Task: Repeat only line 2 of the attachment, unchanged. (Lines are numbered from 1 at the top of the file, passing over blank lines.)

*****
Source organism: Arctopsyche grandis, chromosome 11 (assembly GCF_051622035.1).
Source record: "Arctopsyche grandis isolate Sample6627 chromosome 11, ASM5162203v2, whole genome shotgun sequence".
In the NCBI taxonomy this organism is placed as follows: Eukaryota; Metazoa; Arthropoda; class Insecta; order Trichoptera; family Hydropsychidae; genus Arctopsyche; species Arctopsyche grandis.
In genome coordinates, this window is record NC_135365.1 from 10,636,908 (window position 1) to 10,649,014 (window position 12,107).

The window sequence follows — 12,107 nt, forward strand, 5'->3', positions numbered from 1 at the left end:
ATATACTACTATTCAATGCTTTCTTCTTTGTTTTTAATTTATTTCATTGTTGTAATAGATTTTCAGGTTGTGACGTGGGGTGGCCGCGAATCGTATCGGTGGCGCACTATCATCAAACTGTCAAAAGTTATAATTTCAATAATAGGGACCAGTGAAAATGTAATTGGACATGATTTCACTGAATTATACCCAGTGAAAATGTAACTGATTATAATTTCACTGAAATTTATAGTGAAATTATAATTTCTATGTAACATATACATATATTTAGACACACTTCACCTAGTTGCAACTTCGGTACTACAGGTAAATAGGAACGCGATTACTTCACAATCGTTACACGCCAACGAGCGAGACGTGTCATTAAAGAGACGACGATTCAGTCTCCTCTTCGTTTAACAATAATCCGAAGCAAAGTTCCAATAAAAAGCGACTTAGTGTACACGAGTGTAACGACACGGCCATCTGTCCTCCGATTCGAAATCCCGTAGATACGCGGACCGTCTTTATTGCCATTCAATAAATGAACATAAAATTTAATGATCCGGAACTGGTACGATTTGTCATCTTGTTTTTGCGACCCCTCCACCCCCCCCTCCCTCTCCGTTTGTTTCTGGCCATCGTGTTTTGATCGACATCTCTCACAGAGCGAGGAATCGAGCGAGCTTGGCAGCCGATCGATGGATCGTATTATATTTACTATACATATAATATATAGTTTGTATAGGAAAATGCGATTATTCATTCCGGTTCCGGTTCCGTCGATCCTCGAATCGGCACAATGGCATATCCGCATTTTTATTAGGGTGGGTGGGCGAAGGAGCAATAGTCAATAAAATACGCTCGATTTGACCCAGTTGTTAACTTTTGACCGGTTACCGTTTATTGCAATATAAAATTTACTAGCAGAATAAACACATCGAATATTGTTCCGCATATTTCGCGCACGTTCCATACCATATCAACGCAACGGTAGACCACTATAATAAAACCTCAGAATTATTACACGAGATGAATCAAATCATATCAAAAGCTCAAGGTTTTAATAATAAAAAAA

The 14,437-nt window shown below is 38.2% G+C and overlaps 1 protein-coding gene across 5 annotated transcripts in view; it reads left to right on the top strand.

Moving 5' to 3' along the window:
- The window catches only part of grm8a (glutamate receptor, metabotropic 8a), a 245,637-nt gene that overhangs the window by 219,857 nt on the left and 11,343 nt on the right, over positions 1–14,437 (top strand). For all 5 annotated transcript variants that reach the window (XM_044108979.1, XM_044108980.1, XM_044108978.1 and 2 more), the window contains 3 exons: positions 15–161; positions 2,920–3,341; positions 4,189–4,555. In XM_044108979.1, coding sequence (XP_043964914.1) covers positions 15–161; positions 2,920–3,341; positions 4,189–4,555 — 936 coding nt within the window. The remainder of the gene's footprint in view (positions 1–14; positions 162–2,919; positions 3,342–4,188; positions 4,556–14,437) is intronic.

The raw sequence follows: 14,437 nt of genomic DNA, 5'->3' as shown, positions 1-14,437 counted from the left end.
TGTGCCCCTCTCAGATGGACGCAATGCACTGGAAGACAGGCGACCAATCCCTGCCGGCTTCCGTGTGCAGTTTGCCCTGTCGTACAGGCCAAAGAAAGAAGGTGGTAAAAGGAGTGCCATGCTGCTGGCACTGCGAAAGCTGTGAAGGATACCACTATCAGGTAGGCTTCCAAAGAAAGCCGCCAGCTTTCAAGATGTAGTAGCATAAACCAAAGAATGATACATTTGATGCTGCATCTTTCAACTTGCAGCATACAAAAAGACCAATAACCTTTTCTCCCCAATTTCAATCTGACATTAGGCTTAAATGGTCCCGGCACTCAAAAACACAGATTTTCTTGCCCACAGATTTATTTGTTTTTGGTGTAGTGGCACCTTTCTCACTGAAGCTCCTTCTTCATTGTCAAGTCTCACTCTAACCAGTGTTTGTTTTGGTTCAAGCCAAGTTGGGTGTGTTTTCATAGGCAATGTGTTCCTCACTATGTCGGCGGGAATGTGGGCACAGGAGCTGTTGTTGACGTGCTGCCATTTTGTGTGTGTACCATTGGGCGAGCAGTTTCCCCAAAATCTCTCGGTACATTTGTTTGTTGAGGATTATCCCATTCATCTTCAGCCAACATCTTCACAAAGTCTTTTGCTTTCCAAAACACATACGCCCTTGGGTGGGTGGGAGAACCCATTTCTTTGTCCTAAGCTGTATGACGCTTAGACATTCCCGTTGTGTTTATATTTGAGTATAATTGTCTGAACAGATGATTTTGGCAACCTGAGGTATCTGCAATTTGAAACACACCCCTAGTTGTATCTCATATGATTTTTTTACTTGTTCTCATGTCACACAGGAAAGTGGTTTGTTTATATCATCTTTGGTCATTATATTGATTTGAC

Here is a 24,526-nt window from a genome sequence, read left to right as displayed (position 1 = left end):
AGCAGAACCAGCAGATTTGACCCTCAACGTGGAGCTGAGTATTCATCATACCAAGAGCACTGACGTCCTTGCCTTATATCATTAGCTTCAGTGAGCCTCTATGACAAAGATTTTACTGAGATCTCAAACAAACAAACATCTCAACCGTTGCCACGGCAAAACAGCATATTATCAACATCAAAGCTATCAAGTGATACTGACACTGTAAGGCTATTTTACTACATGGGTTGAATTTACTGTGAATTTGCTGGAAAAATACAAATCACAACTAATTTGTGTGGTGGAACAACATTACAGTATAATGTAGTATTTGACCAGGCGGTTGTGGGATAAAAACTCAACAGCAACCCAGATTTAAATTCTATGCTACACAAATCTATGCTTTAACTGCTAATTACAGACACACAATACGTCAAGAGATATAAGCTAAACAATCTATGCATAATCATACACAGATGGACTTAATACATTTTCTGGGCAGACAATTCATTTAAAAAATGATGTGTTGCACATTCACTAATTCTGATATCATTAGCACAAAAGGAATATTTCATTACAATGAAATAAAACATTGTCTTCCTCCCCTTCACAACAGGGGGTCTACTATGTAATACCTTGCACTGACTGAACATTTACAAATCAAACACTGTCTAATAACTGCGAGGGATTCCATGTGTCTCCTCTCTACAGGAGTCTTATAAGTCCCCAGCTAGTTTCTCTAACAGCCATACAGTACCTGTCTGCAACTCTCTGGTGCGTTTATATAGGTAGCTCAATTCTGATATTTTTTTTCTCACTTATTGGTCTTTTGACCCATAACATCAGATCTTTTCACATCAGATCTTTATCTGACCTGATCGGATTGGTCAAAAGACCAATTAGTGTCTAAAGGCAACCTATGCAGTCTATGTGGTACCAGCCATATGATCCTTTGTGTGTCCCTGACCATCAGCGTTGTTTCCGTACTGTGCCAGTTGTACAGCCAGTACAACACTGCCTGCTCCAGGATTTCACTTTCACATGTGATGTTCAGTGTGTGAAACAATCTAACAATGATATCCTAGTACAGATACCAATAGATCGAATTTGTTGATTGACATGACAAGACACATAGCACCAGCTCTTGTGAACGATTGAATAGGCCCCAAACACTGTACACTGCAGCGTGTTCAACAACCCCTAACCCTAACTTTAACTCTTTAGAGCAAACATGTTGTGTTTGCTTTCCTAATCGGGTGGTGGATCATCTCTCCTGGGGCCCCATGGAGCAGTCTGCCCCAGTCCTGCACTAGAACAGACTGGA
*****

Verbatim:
Source record: "Arctopsyche grandis isolate Sample6627 chromosome 11, ASM5162203v2, whole genome shotgun sequence".